Green Mould

As the name suggests, green mould appears green in colour and is found in various environments, both indoors and outdoors. It thrives in areas with high humidity levels and organic materials to feed on and grow on various surfaces, including wood and even food items.

Green and white mould on the wood are more common than black mould. While white mould is generally less concerning, green mould can pose a higher risk of health problems, although it is still not as severe as black mould.

Green mould is often an indication of moisture buildup on a surface, and it typically occurs due to poor ventilation and high humidity levels rather than a leak. Although not as toxic as black mould, exposure to green mould can still potentially cause health issues.

White Mould

White mould is a common mould that can grow on wood and other surfaces; it typically appears as a powdery or fuzzy growth on surfaces. While it is generally considered less concerning than black or green mould, it can still cause issues if left unchecked.

Although white mould is usually not as toxic as black mould, it can still cause health problems in some individuals. Exposure to white mould spores can trigger respiratory issues, allergic reactions, and other health symptoms, particularly in those with pre-existing respiratory conditions or weakened immune systems.

Therefore, proper cleaning techniques and wearing protective gear are recommended when dealing with white mould. If you suspect extensive or persistent growth, it may be advisable to seek professional help for safe and effective mould remediation.

What Do I Need to Remove Mould?

When it comes to tackling mould, having the right products on hand can make the job much more effective. Depending on the severity of the mould growth, you may need different products to get the job done properly.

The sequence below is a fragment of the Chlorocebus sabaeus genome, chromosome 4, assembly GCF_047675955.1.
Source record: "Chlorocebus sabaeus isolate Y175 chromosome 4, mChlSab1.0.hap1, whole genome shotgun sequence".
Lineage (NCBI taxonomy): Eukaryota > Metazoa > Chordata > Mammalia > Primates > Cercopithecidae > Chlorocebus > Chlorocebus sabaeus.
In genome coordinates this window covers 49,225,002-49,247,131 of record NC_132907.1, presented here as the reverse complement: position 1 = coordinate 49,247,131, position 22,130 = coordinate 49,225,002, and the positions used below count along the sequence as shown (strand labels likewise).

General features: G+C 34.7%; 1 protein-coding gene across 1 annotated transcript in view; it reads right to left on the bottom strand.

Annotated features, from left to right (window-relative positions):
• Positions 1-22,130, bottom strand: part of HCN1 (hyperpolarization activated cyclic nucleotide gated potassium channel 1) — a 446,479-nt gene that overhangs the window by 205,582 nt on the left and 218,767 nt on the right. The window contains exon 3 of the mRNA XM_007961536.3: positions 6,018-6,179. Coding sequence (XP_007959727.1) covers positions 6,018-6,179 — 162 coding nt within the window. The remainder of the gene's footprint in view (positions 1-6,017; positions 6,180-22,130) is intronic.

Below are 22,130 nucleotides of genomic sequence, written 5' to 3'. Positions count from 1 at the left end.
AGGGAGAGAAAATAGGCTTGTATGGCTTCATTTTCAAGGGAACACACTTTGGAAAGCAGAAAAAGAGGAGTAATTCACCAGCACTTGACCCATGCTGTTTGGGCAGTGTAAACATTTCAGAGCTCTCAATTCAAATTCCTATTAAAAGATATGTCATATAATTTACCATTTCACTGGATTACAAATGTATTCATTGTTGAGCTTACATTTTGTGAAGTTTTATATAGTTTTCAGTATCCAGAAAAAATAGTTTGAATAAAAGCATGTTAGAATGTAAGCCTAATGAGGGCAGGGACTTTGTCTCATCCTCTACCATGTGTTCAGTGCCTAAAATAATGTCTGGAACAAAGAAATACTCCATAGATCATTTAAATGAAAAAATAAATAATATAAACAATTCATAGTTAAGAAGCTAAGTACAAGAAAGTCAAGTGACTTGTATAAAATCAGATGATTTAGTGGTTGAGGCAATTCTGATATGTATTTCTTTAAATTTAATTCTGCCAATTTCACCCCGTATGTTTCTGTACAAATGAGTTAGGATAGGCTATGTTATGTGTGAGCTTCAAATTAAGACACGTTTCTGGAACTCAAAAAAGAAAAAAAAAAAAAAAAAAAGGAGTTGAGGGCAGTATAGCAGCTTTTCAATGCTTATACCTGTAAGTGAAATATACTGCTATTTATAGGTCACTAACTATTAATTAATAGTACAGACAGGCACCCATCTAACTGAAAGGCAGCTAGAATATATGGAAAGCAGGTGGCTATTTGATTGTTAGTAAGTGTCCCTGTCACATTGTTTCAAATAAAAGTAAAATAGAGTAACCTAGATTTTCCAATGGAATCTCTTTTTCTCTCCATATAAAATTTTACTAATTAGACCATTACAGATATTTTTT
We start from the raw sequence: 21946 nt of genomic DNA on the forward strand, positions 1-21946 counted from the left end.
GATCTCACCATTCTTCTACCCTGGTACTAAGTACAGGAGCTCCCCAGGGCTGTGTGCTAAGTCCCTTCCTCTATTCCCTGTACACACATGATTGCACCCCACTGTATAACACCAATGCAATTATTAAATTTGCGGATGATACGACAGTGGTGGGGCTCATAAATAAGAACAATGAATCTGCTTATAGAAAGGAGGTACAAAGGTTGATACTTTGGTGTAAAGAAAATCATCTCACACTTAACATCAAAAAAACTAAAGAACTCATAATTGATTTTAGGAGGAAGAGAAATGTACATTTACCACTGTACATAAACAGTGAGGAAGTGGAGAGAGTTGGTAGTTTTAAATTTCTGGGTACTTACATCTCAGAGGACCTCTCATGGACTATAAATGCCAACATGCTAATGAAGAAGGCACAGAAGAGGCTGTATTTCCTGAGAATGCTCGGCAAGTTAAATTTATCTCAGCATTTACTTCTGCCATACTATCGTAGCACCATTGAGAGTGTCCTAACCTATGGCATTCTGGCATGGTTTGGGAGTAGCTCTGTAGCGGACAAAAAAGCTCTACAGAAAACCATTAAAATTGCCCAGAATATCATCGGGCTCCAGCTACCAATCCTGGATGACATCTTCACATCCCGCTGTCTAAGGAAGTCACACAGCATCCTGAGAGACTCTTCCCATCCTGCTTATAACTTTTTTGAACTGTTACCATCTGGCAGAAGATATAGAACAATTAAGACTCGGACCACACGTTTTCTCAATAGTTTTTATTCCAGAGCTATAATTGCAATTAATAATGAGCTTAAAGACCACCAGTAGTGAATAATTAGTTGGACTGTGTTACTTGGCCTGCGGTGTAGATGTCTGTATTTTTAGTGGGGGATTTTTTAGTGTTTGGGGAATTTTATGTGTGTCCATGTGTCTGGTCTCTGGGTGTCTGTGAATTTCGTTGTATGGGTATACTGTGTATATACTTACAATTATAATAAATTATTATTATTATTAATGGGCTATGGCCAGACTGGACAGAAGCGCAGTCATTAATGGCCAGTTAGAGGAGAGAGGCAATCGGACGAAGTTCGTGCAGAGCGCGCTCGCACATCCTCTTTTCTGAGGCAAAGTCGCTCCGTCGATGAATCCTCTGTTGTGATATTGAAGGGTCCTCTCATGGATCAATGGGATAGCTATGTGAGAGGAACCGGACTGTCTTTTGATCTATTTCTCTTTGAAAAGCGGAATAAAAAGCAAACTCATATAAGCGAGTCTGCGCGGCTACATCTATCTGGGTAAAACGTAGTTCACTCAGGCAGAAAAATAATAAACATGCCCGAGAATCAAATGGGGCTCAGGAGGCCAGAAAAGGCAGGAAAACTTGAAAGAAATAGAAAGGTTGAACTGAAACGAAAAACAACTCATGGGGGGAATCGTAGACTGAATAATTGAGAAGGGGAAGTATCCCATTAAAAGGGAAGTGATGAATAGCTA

The following are some products that can be used to kill mould.

  1. Distilled white vinegar – Distilled white vinegar is a natural and effective option for killing mould spores and preventing further fungal growth. It can be used on various surfaces, including wood, and is best for light mould infestations.
  2. Washing up liquid – Surprisingly, washing up liquid can be effective for painted or stained wood with surface mould. It’s easy to find and can be used to clean and remove light mould on these surfaces.
  3. Mould removal products – Look for mould removal products specifically formulated to kill mould rather than just clean it. These products can be found in stores and online; some offer preventive measures against regrowth.
  4. Hydrogen peroxide – While not as easily accessible as some other products, hydrogen peroxide can be highly effective for killing mould in porous surfaces like wood. It can penetrate the wood and kill mould from the surface to the inside. Look for mould removal products that contain hydrogen peroxide as a key ingredient.
  5. Vodka – Yes, you read that right! Vodka can be used as a mould killer, especially for painted or stained wood with minimal mould. It not only cleans the surface but also disinfects the area effectively.

Once you have collected all the products from killing the mould, you will need a few other things to start cleaning. The following are those supporting items.

  1. Hot water
  2. Soft bristle brush – it’s ideal to deal with light mould